Skip to main content

Yunguang and Heng Shan

Datong needs a marketing makeover. In the hills of Shanxi, it’s gotten a little lost of the last couple of hundred years and most Chinese know it for coal rather than culture. A friend in Beijing asked me before we left “Why would you want to go to Datong? It’s the sick bowl of China.”

The walls of this bowl are mountain ranges that both protected Datong and made it a stop for camel trains heading north. They traded religion as much as tea or spice. Datong has sheltered Buddhism and it’s best known for the Yunguang Caves, where thousands of sculptures were carved into the sandstone cliff faces that have survived centuries. This is why we hop off the train.

But first we visit the Hanging Monastery, suspended from Heng Shan (Heng Mountain), one of China’s five sacred Taoist mountains. Taoists seek to climb each of these mountains making offerings as they go and as we approach Heng Shan small shrines appear in the hillsides. The monastery itself though is Buddhist so pilgrims gather here from both religions and there’s even a smattering of Confucianism. The monastery has been routinely trashed over years, but has been balancing three religions on this cliff face since the Northern Wei dynasty (AD386-534).

And it’s a precarious balance. Stilts built into the rock support the building but every footstep creaks with weight and another large tour group bounces the structure under us. I’m reminded of every Indiana Jones film where someone would almost certainly hack out a stilt from under this relic and the whole building would slide into the trickle of water below in Jinlong Canyon.
To take my mind off how narrowly we seem to be defying gravity, I ask why so many of the Buddhist statues have been beheaded. “Red Guards,” our guide says flatly. You can build a miracle into a cliff face but you can’t defy the Cultural Revolution.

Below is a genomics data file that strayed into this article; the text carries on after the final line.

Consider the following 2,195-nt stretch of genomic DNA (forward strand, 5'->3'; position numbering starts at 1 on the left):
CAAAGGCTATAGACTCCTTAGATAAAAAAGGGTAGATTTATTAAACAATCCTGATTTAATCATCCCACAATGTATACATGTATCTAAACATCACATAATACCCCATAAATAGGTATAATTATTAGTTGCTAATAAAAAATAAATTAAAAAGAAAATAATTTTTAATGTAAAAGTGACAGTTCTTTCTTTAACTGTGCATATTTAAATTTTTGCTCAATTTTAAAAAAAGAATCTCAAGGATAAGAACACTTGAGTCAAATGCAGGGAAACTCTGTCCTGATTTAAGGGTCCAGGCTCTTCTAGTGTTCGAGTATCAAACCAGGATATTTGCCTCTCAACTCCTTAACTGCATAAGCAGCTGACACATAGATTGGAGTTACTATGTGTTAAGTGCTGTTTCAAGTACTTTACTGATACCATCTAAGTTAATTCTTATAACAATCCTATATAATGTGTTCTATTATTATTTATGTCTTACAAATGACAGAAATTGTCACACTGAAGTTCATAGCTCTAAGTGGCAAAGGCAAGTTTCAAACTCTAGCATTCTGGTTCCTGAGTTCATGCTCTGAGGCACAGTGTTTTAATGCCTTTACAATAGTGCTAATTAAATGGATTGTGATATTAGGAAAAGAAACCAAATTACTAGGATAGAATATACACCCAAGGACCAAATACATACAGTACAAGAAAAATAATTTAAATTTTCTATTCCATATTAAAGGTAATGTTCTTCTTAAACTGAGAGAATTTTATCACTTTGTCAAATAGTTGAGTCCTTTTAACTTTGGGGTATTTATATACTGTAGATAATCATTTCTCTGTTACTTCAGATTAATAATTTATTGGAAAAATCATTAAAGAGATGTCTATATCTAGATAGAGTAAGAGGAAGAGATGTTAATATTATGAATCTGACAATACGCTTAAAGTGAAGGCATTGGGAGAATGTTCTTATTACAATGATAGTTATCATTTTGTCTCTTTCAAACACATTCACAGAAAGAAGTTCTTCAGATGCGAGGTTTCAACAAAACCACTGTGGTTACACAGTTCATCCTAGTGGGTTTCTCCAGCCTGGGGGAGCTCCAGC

We make for Yunguan Caves. More than 250 caves of varying sizes were carved into this 1km stretch of Wuzhou Shan. Because Datong was on major trade route, the caves reflect how Buddhism adapted to China. Earlier caves feature Hindu gods like Vishnu and Shiva, but the latest feature Buddhas who are more Chinese looking as the religion journeyed East. With more than 500,000 statues from tiny intricate carvings to the 14m-high Sayamuni, Buddha burnout is a real risk. A slow wander to appreciate the little differences is ideal, but our guide hurries us along.

On the way back into town small structures pimple the surrounding ridges. These beacon towers from the Ming Dynasty are reminders of the strategic importance of Datong as it was a line of defence against the Mongol hordes to the north. The Mongols swept down to sack Beijing and stretched beyond the reach of the Trans-Siberian with an empire that went as far as Germany. And in this empire, synonymous with barbarians and Genghis Khan, is our next destination.

This post also appears at Viator.


  1. Soooooo jealous. Earlier in the year, it was looking like we were going to get to Mongolia,but if fell through. Slightly peeved that you are beating me to it! Safe travels and keep the posts coming.


Post a Comment